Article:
Anger by May Sarton (1982)

Anger by May Sarton (1982) cover

From the 1982 W.W. Norton edition:  In Anger by May Sarton, the author turns once more to the exploration of the inner landscape of marriage.

Here she is concerned with the differing attitudes  of men and women toward expressed emotion, the exploring in talk of hidden attitudes and fears as they are seen through the clash of two opposing temperaments.

Her protagonists are Ned Fraser, a Bostonian banker, and Anna Lindstrom, a half-Italian, half-Swedish singer on the brink of fame. Ned has been brought up to believe that allowing anger out should not be permitted and is unable to express love except to his dog, Fonzi.


Not saying “I Love You”

Ned, Anna’s husband is described as a who insists on making love with the lights out and engages in communication only with his dog. Anna is inspired when she is presented with the idea that ‘Perhaps everything terrible in us is in its deepest being something helpless that needs help.’ — in regard to her husband’s coldness.

Anna is upset about her husband hiding his feelings behind his profession as a banker, not supporting her talent for singing and not saying “I Love You” back.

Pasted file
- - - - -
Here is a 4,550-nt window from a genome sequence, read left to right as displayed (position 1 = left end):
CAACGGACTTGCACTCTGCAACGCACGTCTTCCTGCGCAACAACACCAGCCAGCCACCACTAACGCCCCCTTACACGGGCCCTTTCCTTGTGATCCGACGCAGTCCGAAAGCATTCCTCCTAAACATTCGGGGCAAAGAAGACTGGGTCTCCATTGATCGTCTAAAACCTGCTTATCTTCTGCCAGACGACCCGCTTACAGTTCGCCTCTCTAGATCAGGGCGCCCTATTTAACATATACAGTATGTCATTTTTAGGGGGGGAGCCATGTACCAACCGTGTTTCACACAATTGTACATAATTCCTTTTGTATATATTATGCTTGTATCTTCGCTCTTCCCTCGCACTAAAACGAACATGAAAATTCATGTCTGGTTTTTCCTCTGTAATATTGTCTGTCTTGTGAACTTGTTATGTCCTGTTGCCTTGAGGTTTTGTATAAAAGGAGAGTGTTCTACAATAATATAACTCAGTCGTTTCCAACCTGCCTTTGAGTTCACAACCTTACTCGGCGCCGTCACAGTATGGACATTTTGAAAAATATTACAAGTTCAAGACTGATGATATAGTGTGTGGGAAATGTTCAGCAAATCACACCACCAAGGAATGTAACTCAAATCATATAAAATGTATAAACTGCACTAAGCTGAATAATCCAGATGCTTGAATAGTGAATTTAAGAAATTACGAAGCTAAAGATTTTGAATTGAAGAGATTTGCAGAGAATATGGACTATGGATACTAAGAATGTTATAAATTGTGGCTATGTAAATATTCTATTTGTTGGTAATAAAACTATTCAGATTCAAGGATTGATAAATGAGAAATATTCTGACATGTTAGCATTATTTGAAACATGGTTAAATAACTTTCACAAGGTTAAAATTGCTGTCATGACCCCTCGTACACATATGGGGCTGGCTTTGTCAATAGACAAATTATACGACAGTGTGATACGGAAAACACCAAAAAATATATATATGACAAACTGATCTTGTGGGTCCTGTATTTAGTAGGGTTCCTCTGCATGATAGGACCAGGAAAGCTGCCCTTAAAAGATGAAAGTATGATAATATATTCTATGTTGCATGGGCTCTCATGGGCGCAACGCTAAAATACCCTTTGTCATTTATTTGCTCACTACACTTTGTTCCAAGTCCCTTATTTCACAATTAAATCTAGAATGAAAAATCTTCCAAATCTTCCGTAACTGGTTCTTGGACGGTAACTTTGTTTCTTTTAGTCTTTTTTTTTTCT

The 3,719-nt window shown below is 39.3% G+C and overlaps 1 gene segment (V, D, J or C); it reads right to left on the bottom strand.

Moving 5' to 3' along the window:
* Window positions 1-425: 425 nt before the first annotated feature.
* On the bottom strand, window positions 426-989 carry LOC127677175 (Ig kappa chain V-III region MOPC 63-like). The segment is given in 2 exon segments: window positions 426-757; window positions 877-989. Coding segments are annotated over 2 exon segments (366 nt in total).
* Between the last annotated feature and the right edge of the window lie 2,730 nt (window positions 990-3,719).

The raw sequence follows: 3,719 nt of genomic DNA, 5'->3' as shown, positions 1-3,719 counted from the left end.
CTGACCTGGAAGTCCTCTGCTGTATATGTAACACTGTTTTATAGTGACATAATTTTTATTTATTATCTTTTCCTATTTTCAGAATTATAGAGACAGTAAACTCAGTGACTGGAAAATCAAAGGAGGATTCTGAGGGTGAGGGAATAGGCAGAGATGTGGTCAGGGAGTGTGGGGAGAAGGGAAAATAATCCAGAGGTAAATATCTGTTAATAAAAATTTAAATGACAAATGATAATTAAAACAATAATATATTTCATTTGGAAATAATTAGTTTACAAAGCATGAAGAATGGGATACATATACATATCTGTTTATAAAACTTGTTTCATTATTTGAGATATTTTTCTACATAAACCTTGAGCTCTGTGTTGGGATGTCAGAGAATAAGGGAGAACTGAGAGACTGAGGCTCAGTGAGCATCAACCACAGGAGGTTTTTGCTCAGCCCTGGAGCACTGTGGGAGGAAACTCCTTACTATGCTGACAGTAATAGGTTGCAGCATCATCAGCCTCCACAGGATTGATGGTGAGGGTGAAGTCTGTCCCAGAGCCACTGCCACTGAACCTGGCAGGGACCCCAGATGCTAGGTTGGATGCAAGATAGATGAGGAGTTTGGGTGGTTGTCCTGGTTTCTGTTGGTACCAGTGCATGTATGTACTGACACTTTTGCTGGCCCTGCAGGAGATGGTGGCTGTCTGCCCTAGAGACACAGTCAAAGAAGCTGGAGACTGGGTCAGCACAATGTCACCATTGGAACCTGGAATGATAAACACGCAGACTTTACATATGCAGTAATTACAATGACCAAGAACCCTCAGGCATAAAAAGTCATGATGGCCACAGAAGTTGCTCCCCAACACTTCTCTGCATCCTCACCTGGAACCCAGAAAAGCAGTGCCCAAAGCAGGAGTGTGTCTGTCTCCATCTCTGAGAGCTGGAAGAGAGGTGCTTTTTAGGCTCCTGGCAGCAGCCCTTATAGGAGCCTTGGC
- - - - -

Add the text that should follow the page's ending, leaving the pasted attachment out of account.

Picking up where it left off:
The main focus of Anger is to show the universality of emotions, in both men and women. She spotlights relationships and presents her subject in a similar way to that of marriage counseling. Anger, we find out is a pathway to acknowledging trauma that becomes an awareness and point of strength for the two characters.


Anna’s mixed emotions

Anna is honest, violent, insecure, and believes that feelings must be expressed and brought out in to the light. Ned has fallen in love with her voice, but once they are married, is increasingly irritated and appalled by her tempestuous nature, while Anna is hurt and outraged by his crippling reserve.

What results is a painful war between her ethos and his, a war that neither can win.

In he and a phrase by Rilke’s that has haunted Anna is played out in a climactic scene: “Perhaps everything terrible in us is in its deepest being something helpless that needs help.”

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